Skip to main content


Showing posts from 2017

Ingredients of Startup Failure

I have started and worked on several startups in the past 16 years. When I look back, I find the following patterns appearing again and again in every unsuccessful startup that I was involved in.

Here is the list of patterns, and they are not in order. I wrote them as they came to my mind:

Giving Up Soon: We gave up soon. Sometimes at the start of success we stopped. At one startup we started to make small amount of money after several months, and then we stopped! To be fair, we stopped, because the team collapsed, but anyway we stopped at the moment that money started to come in.Not Putting 100% focus: We did not put 100% effort into it.  For some of us it was the secondary job, and for some of us it was the last thing on the daily agenda!Not Hustling: We did not hustle.  Some of us took care of our comfort instead of hustling.  Not Passionate Enough: Some of us were not passionate about the problem we were trying to solve, or customers we were trying to serve, and the change we migh…

Collocation is not the silver bullet for success and agility

To collocate or not to collocate? Most companies that are new to agile have been "consulted" by a "Scrum" Agile Coach, who suggested that they must break their organisation and have cross-functional teams to sit together in one location. Is that the recipe for success?.. Is it really?

Even though collocation has its benefits, it is not the necessary condition for a successful delivery team. Collocation as a dogmatic view may hurt you more than you think, and will not necessarily help you to deliver more successful products.

I am neither for nor against collocation, but I have experienced and worked with both approaches. And each sometimes worked very well and sometimes failed. All the variations of teams geolocation (collocated, fully-dispersed, partially-dispersed, or distributed) can work. It all depends on how the collaboration model is setup, what is the context and conditions, and how much the team and organisation are aware of each other, and are aligned.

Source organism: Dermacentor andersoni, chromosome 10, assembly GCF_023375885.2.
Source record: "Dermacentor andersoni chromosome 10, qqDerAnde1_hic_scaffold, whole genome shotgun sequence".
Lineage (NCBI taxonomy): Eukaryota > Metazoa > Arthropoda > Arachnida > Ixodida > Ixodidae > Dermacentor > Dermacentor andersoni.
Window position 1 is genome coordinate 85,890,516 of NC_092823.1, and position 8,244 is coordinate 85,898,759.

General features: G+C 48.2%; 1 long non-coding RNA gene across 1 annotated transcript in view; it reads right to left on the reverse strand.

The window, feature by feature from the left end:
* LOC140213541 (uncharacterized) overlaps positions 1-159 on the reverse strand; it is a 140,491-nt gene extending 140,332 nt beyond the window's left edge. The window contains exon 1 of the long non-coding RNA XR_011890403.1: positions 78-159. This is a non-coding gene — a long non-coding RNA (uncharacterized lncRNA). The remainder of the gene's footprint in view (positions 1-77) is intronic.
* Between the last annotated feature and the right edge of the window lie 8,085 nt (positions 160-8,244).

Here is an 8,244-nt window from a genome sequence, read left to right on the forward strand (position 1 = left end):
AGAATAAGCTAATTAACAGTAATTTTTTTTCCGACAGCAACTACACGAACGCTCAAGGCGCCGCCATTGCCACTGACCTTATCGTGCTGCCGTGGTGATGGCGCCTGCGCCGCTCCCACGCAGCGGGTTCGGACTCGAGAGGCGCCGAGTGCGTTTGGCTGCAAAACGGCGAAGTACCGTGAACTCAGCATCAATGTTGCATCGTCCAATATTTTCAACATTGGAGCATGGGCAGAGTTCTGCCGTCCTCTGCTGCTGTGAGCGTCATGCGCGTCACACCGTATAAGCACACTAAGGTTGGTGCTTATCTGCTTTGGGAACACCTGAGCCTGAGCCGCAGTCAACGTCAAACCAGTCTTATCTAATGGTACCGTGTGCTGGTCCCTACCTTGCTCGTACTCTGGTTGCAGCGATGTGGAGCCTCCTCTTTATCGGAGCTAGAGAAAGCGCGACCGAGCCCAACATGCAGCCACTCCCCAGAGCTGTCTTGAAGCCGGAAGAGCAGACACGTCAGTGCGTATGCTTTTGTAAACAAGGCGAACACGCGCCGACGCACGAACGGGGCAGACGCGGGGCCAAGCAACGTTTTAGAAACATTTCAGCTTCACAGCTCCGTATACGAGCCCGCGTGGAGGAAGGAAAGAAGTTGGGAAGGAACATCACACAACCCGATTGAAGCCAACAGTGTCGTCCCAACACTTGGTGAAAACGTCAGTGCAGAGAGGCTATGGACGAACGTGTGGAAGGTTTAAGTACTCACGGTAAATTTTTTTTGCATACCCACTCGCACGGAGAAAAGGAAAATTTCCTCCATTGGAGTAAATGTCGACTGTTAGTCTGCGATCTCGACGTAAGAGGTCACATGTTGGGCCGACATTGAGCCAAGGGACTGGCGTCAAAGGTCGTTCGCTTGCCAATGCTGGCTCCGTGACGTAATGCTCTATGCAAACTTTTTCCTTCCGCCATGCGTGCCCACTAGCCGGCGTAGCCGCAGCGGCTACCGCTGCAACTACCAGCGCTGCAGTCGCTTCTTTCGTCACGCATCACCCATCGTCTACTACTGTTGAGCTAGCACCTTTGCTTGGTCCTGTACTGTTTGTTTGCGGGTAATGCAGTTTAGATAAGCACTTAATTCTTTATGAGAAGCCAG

Change Management - The hard part ... System 1 Engaged.

At Fundamentals of Change Management postI described four key concepts of change management that any logical and rational being can agree with immediately. But when it comes to applying those concepts and causing a change, the model breaks and the change agent encounters a bunch of emotional and irrational beings. They see proposed changes as an attack to their existence.

It turns out that these two types of beings (logical/rational and emotional/irrational) are in fact the two sides of the same being. They are intelligent and emotional beings with strong logical and cognitive ability, and they belong to a group, tribe or family. They have their own dreams, self-image, self-esteem and ego. With this, they each create their own identify in the society they live in.

Our guy (in above picture) is a human who is emotional with cognitive ability, has unique individual identity and belongs to one or more social groups. When we don't pay attention to that, then no matter how good your in…